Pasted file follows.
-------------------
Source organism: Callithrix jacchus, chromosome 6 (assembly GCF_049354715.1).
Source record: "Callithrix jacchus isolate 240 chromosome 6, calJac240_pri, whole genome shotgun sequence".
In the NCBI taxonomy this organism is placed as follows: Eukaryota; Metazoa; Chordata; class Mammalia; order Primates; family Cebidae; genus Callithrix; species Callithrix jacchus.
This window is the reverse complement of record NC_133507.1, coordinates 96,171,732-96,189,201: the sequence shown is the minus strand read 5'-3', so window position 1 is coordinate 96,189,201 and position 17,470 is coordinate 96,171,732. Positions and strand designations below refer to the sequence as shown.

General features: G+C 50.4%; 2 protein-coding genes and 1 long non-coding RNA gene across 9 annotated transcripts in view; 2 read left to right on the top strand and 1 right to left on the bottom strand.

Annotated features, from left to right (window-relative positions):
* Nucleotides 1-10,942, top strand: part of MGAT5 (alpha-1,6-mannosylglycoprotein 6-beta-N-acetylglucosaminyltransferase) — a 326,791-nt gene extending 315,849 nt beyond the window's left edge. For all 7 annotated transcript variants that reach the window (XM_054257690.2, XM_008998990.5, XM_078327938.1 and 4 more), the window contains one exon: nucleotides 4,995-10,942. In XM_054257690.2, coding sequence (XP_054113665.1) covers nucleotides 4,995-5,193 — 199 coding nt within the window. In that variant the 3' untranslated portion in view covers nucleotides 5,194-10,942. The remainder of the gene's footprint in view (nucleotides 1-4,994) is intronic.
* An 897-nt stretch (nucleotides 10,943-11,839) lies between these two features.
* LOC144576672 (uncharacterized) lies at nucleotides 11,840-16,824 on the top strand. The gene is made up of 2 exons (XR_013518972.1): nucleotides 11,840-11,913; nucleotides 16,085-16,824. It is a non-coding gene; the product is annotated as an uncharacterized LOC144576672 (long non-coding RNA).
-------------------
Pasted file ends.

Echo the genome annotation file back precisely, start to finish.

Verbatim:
Source organism: Callithrix jacchus, chromosome 6 (assembly GCF_049354715.1).
Source record: "Callithrix jacchus isolate 240 chromosome 6, calJac240_pri, whole genome shotgun sequence".
In the NCBI taxonomy this organism is placed as follows: Eukaryota; Metazoa; Chordata; class Mammalia; order Primates; family Cebidae; genus Callithrix; species Callithrix jacchus.
This window is the reverse complement of record NC_133507.1, coordinates 96,171,732-96,189,201: the sequence shown is the minus strand read 5'-3', so window position 1 is coordinate 96,189,201 and position 17,470 is coordinate 96,171,732. Positions and strand designations below refer to the sequence as shown.

General features: G+C 50.4%; 2 protein-coding genes and 1 long non-coding RNA gene across 9 annotated transcripts in view; 2 read left to right on the top strand and 1 right to left on the bottom strand.

Annotated features, from left to right (window-relative positions):
* Nucleotides 1-10,942, top strand: part of MGAT5 (alpha-1,6-mannosylglycoprotein 6-beta-N-acetylglucosaminyltransferase) — a 326,791-nt gene extending 315,849 nt beyond the window's left edge. For all 7 annotated transcript variants that reach the window (XM_054257690.2, XM_008998990.5, XM_078327938.1 and 4 more), the window contains one exon: nucleotides 4,995-10,942. In XM_054257690.2, coding sequence (XP_054113665.1) covers nucleotides 4,995-5,193 — 199 coding nt within the window. In that variant the 3' untranslated portion in view covers nucleotides 5,194-10,942. The remainder of the gene's footprint in view (nucleotides 1-4,994) is intronic.
* An 897-nt stretch (nucleotides 10,943-11,839) lies between these two features.
* LOC144576672 (uncharacterized) lies at nucleotides 11,840-16,824 on the top strand. The gene is made up of 2 exons (XR_013518972.1): nucleotides 11,840-11,913; nucleotides 16,085-16,824. It is a non-coding gene; the product is annotated as an uncharacterized LOC144576672 (long non-coding RNA).